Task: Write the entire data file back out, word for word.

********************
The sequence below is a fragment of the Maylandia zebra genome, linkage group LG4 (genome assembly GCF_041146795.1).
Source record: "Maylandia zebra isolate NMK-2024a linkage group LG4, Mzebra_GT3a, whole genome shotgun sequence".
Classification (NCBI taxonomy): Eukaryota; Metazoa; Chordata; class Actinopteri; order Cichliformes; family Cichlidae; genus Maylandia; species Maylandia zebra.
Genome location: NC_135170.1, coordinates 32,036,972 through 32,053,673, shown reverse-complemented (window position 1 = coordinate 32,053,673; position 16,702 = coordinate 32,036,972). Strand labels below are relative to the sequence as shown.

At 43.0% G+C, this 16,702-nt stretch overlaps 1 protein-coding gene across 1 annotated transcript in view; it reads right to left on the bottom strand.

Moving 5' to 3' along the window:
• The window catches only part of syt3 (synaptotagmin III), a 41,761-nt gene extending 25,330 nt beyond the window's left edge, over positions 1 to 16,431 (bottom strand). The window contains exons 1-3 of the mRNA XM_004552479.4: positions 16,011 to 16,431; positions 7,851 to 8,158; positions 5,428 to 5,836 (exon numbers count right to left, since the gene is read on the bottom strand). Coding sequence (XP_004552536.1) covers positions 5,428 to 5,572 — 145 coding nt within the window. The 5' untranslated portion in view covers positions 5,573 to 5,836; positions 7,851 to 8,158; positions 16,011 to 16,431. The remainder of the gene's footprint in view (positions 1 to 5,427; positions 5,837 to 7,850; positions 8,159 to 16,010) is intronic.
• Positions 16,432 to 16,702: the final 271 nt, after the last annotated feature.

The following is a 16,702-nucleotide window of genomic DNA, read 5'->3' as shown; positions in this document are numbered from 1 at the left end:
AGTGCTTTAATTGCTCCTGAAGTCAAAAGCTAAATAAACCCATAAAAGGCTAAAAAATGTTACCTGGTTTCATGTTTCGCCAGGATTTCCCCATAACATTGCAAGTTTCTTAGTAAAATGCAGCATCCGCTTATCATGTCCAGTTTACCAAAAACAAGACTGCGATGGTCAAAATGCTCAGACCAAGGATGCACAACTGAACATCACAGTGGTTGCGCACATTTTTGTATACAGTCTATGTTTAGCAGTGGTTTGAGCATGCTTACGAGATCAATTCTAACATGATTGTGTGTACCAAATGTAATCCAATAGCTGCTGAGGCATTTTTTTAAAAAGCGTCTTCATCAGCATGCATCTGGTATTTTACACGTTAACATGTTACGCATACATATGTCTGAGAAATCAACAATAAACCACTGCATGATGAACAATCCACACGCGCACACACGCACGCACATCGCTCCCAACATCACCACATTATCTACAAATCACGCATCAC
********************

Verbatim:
The sequence below is a fragment of the Maylandia zebra genome, linkage group LG4 (genome assembly GCF_041146795.1).
Source record: "Maylandia zebra isolate NMK-2024a linkage group LG4, Mzebra_GT3a, whole genome shotgun sequence".
Classification (NCBI taxonomy): Eukaryota; Metazoa; Chordata; class Actinopteri; order Cichliformes; family Cichlidae; genus Maylandia; species Maylandia zebra.
Genome location: NC_135170.1, coordinates 32,036,972 through 32,053,673, shown reverse-complemented (window position 1 = coordinate 32,053,673; position 16,702 = coordinate 32,036,972). Strand labels below are relative to the sequence as shown.

At 43.0% G+C, this 16,702-nt stretch overlaps 1 protein-coding gene across 1 annotated transcript in view; it reads right to left on the bottom strand.

Moving 5' to 3' along the window:
• The window catches only part of syt3 (synaptotagmin III), a 41,761-nt gene extending 25,330 nt beyond the window's left edge, over positions 1 to 16,431 (bottom strand). The window contains exons 1-3 of the mRNA XM_004552479.4: positions 16,011 to 16,431; positions 7,851 to 8,158; positions 5,428 to 5,836 (exon numbers count right to left, since the gene is read on the bottom strand). Coding sequence (XP_004552536.1) covers positions 5,428 to 5,572 — 145 coding nt within the window. The 5' untranslated portion in view covers positions 5,573 to 5,836; positions 7,851 to 8,158; positions 16,011 to 16,431. The remainder of the gene's footprint in view (positions 1 to 5,427; positions 5,837 to 7,850; positions 8,159 to 16,010) is intronic.
• Positions 16,432 to 16,702: the final 271 nt, after the last annotated feature.

The following is a 16,702-nucleotide window of genomic DNA, read 5'->3' as shown; positions in this document are numbered from 1 at the left end:
AGTGCTTTAATTGCTCCTGAAGTCAAAAGCTAAATAAACCCATAAAAGGCTAAAAAATGTTACCTGGTTTCATGTTTCGCCAGGATTTCCCCATAACATTGCAAGTTTCTTAGTAAAATGCAGCATCCGCTTATCATGTCCAGTTTACCAAAAACAAGACTGCGATGGTCAAAATGCTCAGACCAAGGATGCACAACTGAACATCACAGTGGTTGCGCACATTTTTGTATACAGTCTATGTTTAGCAGTGGTTTGAGCATGCTTACGAGATCAATTCTAACATGATTGTGTGTACCAAATGTAATCCAATAGCTGCTGAGGCATTTTTTTAAAAAGCGTCTTCATCAGCATGCATCTGGTATTTTACACGTTAACATGTTACGCATACATATGTCTGAGAAATCAACAATAAACCACTGCATGATGAACAATCCACACGCGCACACACGCACGCACATCGCTCCCAACATCACCACATTATCTACAAATCACGCATCAC